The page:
Redhaven peach trees (shown below) are now approaching full bloom.




In-depth meeting March 31:
Finally, this is a reminder that our first In-Depth Meeting of the new season will be held at Alson H. Smith Jr. AREC, 595 Laurel Grove Road, Winchester, VA, starting at 7 PM Thursday, March 31. Following an entomology update by Dr. Chris Bergh, we will address early season disease management issues and end with some recent pathology questions and answers.

Friday, March 18, 2016

It's a new season!




At our AREC we had green tip on Red Delicious (shown above) and other apples March 16 and about 1/4-inch green by March 17. 55 hours of wetting, with discharge of apple scab ascospores, had occurred from March 13-15. This was more than three times the length of wetting required for scab infection where green tissue was exposed, but our buds had not advanced to that stage by that time. 

Scab infection was likely in areas where buds were more advanced to the green-tip stage. In Tyro, Virginia, 51 hours of wetting was recorded at temperatures that were about 5 degrees warmer than at Winchester, resulting in more than four times the length of wetting required for scab infection. Apple scab ascospore maturity at green-tip stage is normal and should be expected except in years when buds advance rapidly without any moisture to mature the spores.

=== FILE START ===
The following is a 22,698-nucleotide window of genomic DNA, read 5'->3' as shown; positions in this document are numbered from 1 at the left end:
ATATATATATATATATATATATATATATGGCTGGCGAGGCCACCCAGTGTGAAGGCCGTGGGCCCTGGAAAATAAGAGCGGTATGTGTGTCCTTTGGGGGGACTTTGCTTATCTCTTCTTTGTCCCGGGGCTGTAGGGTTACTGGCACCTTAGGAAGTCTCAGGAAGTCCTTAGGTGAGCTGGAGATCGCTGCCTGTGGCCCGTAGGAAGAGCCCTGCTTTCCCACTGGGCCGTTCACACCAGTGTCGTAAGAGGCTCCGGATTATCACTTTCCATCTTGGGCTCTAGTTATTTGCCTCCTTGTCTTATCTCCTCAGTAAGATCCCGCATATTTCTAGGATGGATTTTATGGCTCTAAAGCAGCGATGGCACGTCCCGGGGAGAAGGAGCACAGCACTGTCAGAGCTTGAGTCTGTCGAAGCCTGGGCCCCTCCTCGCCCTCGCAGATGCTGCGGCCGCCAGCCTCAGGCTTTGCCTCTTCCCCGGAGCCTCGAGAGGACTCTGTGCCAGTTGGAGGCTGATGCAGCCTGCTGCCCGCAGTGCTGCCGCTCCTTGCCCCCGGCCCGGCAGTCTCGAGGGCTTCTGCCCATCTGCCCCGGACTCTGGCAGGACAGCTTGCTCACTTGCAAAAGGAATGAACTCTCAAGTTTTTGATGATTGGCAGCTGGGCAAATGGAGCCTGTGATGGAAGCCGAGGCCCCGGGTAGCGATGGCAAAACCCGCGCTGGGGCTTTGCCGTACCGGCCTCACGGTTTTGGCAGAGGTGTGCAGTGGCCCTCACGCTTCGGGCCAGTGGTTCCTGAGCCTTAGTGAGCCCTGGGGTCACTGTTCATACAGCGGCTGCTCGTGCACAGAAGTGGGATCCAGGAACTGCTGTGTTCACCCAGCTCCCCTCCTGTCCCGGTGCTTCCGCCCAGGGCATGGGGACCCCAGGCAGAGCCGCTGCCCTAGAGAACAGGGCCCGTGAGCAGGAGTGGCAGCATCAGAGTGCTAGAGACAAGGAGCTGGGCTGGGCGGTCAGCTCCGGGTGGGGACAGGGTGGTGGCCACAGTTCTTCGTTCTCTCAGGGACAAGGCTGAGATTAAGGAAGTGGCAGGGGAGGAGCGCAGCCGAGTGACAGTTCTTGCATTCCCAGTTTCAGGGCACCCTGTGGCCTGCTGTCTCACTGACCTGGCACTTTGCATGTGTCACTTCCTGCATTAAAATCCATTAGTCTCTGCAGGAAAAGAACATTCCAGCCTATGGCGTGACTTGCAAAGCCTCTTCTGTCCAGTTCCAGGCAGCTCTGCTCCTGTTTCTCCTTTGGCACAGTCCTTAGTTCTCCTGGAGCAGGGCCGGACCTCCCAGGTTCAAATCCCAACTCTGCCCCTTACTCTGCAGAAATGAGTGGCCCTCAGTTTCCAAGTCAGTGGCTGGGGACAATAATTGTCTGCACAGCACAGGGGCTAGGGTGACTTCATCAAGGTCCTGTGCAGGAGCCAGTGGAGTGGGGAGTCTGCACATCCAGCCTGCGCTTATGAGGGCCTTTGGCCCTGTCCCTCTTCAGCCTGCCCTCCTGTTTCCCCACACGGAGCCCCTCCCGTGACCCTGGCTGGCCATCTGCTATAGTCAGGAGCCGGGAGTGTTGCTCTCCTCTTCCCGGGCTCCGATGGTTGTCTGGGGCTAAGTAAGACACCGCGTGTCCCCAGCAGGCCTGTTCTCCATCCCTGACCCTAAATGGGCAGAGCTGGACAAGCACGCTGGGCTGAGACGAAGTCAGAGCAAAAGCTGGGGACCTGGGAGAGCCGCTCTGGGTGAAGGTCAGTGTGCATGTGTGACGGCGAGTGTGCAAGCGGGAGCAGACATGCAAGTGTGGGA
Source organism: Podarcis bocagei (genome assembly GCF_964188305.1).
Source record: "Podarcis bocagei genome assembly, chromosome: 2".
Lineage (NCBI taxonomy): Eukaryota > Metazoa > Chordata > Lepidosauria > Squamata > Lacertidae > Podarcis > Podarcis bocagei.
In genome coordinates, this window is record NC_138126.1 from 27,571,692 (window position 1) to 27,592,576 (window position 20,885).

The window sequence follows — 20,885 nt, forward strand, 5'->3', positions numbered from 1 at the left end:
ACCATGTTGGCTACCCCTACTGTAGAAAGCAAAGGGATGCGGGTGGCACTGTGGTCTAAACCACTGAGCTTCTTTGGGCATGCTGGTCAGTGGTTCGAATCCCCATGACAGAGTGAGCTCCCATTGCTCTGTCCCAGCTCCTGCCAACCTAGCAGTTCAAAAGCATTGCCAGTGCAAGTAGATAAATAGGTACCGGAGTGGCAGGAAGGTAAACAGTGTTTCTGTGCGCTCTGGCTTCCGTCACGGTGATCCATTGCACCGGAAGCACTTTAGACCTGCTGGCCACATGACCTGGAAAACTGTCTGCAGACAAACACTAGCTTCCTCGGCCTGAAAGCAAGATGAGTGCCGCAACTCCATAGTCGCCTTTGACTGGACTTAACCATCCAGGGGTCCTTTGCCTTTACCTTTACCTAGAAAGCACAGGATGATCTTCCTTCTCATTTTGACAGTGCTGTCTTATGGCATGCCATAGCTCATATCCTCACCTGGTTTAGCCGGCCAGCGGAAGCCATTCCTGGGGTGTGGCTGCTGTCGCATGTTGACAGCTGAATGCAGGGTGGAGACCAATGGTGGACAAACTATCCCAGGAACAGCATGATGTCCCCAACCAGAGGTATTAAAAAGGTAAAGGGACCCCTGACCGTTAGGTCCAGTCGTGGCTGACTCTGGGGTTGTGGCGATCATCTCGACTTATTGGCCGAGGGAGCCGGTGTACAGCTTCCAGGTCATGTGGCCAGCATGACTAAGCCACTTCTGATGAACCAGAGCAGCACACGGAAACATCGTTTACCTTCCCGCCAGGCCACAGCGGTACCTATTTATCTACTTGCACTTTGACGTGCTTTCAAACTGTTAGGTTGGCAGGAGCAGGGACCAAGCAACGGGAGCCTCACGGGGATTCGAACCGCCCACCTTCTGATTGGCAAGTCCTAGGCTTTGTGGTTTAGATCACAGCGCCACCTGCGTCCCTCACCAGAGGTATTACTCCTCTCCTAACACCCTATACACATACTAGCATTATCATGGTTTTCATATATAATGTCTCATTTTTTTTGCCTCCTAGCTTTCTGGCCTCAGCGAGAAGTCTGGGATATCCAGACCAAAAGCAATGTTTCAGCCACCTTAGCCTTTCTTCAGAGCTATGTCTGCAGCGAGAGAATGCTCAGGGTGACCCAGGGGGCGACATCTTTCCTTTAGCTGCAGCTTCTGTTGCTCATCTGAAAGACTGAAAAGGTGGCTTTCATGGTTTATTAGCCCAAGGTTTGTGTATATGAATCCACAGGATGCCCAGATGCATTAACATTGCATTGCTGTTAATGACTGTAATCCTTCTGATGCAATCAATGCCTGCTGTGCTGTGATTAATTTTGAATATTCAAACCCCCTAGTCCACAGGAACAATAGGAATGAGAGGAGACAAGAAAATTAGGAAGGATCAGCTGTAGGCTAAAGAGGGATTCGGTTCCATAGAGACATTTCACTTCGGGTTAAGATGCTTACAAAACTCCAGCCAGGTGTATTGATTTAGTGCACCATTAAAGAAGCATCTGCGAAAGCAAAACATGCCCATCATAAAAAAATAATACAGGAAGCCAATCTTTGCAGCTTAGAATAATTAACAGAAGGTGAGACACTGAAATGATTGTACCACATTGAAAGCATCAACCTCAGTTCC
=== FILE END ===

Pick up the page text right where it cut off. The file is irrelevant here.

Powdery mildew spore production is advanced compared to most years. Typically, buds infected with overwintering mildew are somewhat delayed compared to their healthy counterparts. However, I was surprised to see mildew-infected buds as advanced as healthy ones (upper right, below), and they had an abundance of conidia (below). In contrast to wetting conditions needed for scab infection, powdery mildew is able to infect on dry days with temperatures above 53 degrees F.

Mildew infected Idared bud, upper right.

Mildew conidia on Idared. Winchester, March 17, 2016
Cedar-apple rust galls are also ready to produce infective basidiospores with the next warm wetting period, so protective apple fungicides should now be included for mildew and rusts as well as for scab. 
Cedar-apple rust gall ready to produce spores March 16. Virginia Tech AREC, Winchester.
Redhaven peach bud development at Virginia Tech AREC, Winchester, March 17, 2016.